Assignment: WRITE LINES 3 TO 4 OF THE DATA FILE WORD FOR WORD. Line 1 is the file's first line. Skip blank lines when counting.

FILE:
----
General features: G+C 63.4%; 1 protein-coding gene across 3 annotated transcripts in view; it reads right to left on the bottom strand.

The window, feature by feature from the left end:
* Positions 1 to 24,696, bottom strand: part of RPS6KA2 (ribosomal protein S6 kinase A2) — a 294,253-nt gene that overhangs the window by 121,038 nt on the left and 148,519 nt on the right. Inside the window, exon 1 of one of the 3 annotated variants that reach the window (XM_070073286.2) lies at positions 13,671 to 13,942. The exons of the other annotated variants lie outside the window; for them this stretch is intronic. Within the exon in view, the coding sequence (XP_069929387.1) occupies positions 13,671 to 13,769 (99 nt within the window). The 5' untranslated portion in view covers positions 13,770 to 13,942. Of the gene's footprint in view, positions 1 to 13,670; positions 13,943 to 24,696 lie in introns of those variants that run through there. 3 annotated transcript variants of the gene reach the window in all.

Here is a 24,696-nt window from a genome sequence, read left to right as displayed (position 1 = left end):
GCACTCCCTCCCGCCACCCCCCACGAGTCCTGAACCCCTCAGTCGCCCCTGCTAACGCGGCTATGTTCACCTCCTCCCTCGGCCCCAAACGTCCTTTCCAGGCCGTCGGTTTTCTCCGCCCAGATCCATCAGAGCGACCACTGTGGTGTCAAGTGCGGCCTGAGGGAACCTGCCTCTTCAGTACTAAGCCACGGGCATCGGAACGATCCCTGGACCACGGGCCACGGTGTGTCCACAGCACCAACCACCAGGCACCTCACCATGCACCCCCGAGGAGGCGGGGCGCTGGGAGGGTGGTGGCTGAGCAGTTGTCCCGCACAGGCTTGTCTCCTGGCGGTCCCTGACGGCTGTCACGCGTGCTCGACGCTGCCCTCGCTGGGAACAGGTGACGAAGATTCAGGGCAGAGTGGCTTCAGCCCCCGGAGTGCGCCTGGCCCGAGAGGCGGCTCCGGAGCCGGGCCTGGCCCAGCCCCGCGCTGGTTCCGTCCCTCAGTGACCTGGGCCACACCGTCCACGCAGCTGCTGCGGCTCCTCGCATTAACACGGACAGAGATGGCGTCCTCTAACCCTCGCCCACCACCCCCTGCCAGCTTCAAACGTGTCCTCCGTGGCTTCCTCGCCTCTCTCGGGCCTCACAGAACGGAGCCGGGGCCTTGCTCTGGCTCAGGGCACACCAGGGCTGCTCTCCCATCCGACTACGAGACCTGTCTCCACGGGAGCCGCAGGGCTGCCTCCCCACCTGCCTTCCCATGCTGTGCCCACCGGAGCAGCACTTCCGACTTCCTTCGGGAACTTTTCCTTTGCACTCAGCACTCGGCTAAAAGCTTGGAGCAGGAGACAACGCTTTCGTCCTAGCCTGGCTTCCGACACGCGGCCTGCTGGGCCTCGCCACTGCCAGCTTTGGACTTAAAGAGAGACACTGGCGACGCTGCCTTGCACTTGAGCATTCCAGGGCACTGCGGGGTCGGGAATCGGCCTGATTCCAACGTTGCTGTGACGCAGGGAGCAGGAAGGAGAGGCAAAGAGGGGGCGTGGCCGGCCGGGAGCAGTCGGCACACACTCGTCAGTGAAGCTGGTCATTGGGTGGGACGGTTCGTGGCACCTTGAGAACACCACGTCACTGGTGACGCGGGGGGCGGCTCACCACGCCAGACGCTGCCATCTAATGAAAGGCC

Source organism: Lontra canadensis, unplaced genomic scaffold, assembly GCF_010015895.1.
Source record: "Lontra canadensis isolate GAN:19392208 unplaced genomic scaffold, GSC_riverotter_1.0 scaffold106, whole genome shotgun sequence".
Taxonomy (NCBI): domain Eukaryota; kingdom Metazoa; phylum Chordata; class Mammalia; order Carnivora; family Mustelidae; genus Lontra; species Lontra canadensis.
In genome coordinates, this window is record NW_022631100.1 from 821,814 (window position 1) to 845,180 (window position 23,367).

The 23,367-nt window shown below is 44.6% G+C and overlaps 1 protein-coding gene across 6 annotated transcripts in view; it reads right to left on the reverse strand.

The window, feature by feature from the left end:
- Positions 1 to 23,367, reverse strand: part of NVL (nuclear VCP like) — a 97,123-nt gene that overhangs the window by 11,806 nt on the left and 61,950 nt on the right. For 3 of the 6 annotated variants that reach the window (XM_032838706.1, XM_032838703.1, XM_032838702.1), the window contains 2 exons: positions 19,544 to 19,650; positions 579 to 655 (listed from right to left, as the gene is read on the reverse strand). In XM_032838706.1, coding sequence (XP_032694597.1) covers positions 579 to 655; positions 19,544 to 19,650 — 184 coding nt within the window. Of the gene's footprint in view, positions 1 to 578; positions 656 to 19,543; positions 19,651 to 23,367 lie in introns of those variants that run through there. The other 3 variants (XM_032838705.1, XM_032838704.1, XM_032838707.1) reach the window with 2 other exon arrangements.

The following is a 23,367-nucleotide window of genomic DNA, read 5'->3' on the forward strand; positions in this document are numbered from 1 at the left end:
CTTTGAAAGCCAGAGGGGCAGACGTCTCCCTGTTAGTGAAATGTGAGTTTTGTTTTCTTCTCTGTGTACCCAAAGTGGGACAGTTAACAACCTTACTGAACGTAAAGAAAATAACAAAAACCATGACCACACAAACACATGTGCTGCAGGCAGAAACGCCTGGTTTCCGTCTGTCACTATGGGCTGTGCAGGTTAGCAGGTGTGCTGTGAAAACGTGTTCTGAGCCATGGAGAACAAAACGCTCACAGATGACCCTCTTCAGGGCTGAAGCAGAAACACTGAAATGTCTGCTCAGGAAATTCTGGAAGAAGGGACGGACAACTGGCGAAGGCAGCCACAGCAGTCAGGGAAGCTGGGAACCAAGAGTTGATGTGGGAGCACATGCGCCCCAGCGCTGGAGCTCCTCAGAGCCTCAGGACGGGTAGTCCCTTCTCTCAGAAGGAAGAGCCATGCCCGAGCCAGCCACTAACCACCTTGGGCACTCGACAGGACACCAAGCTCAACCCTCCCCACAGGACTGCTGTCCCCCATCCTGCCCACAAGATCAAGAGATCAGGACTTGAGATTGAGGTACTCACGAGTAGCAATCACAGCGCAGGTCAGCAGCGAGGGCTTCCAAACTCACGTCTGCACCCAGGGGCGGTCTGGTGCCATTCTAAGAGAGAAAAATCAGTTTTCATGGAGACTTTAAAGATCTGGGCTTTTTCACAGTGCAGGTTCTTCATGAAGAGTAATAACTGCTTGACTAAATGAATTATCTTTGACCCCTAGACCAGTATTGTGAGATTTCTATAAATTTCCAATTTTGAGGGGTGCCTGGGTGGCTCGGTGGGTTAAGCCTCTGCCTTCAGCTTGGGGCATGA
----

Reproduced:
* Positions 1 to 24,696, bottom strand: part of RPS6KA2 (ribosomal protein S6 kinase A2) — a 294,253-nt gene that overhangs the window by 121,038 nt on the left and 148,519 nt on the right. Inside the window, exon 1 of one of the 3 annotated variants that reach the window (XM_070073286.2) lies at positions 13,671 to 13,942. The exons of the other annotated variants lie outside the window; for them this stretch is intronic. Within the exon in view, the coding sequence (XP_069929387.1) occupies positions 13,671 to 13,769 (99 nt within the window). The 5' untranslated portion in view covers positions 13,770 to 13,942. Of the gene's footprint in view, positions 1 to 13,670; positions 13,943 to 24,696 lie in introns of those variants that run through there. 3 annotated transcript variants of the gene reach the window in all.

Here is a 24,696-nt window from a genome sequence, read left to right as displayed (position 1 = left end):